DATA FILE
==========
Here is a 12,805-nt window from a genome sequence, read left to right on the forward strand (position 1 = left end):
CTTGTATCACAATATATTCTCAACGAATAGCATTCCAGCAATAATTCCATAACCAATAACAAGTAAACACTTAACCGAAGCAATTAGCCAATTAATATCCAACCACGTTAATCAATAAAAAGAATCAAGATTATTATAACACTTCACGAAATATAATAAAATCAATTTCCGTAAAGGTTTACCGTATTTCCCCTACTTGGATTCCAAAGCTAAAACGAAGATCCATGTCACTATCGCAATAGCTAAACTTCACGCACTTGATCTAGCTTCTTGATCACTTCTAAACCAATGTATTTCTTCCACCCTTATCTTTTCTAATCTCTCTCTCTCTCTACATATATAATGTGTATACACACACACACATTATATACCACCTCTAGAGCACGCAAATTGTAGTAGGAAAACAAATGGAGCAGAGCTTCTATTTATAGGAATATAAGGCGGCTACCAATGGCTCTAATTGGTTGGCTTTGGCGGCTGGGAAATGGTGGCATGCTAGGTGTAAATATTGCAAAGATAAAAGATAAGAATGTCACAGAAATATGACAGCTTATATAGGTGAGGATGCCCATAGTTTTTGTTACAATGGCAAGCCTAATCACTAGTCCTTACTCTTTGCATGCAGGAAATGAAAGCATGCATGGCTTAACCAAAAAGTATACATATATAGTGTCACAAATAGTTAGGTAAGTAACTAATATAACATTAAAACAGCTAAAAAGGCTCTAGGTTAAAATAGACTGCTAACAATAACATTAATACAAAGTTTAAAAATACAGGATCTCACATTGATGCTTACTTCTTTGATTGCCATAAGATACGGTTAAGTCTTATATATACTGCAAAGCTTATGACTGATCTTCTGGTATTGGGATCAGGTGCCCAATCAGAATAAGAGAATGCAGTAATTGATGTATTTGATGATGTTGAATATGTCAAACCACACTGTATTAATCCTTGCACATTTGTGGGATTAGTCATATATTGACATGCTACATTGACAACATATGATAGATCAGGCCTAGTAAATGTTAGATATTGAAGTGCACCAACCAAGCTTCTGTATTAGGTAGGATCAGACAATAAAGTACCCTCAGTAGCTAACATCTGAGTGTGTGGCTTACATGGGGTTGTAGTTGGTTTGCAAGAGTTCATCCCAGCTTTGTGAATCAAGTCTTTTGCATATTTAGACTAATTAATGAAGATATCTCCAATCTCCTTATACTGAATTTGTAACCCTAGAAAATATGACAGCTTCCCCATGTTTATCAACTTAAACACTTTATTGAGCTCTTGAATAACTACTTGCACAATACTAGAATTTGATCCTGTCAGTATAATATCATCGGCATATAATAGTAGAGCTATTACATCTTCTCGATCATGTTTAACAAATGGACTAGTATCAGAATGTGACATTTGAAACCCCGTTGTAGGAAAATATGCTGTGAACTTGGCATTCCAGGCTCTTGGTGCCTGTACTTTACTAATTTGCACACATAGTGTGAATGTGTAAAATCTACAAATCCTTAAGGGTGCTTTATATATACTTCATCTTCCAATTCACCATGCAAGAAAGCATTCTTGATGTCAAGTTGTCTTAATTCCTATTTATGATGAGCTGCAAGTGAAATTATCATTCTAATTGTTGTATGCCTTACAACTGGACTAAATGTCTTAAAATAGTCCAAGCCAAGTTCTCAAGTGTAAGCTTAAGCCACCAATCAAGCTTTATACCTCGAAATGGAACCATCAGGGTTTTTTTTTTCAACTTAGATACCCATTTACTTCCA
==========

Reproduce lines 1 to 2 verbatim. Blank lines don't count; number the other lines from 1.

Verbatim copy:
Here is a 12,805-nt window from a genome sequence, read left to right on the forward strand (position 1 = left end):
CTTGTATCACAATATATTCTCAACGAATAGCATTCCAGCAATAATTCCATAACCAATAACAAGTAAACACTTAACCGAAGCAATTAGCCAATTAATATCCAACCACGTTAATCAATAAAAAGAATCAAGATTATTATAACACTTCACGAAATATAATAAAATCAATTTCCGTAAAGGTTTACCGTATTTCCCCTACTTGGATTCCAAAGCTAAAACGAAGATCCATGTCACTATCGCAATAGCTAAACTTCACGCACTTGATCTAGCTTCTTGATCACTTCTAAACCAATGTATTTCTTCCACCCTTATCTTTTCTAATCTCTCTCTCTCTCTACATATATAATGTGTATACACACACACACATTATATACCACCTCTAGAGCACGCAAATTGTAGTAGGAAAACAAATGGAGCAGAGCTTCTATTTATAGGAATATAAGGCGGCTACCAATGGCTCTAATTGGTTGGCTTTGGCGGCTGGGAAATGGTGGCATGCTAGGTGTAAATATTGCAAAGATAAAAGATAAGAATGTCACAGAAATATGACAGCTTATATAGGTGAGGATGCCCATAGTTTTTGTTACAATGGCAAGCCTAATCACTAGTCCTTACTCTTTGCATGCAGGAAATGAAAGCATGCATGGCTTAACCAAAAAGTATACATATATAGTGTCACAAATAGTTAGGTAAGTAACTAATATAACATTAAAACAGCTAAAAAGGCTCTAGGTTAAAATAGACTGCTAACAATAACATTAATACAAAGTTTAAAAATACAGGATCTCACATTGATGCTTACTTCTTTGATTGCCATAAGATACGGTTAAGTCTTATATATACTGCAAAGCTTATGACTGATCTTCTGGTATTGGGATCAGGTGCCCAATCAGAATAAGAGAATGCAGTAATTGATGTATTTGATGATGTTGAATATGTCAAACCACACTGTATTAATCCTTGCACATTTGTGGGATTAGTCATATATTGACATGCTACATTGACAACATATGATAGATCAGGCCTAGTAAATGTTAGATATTGAAGTGCACCAACCAAGCTTCTGTATTAGGTAGGATCAGACAATAAAGTACCCTCAGTAGCTAACATCTGAGTGTGTGGCTTACATGGGGTTGTAGTTGGTTTGCAAGAGTTCATCCCAGCTTTGTGAATCAAGTCTTTTGCATATTTAGACTAATTAATGAAGATATCTCCAATCTCCTTATACTGAATTTGTAACCCTAGAAAATATGACAGCTTCCCCATGTTTATCAACTTAAACACTTTATTGAGCTCTTGAATAACTACTTGCACAATACTAGAATTTGATCCTGTCAGTATAATATCATCGGCATATAATAGTAGAGCTATTACATCTTCTCGATCATGTTTAACAAATGGACTAGTATCAGAATGTGACATTTGAAACCCCGTTGTAGGAAAATATGCTGTGAACTTGGCATTCCAGGCTCTTGGTGCCTGTACTTTACTAATTTGCACACATAGTGTGAATGTGTAAAATCTACAAATCCTTAAGGGTGCTTTATATATACTTCATCTTCCAATTCACCATGCAAGAAAGCATTCTTGATGTCAAGTTGTCTTAATTCCTATTTATGATGAGCTGCAAGTGAAATTATCATTCTAATTGTTGTATGCCTTACAACTGGACTAAATGTCTTAAAATAGTCCAAGCCAAGTTCTCAAGTGTAAGCTTAAGCCACCAATCAAGCTTTATACCTCGAAATGGAACCATCAGGGTTTTTTTTTTCAACTTAGATACCCATTTACTTCCA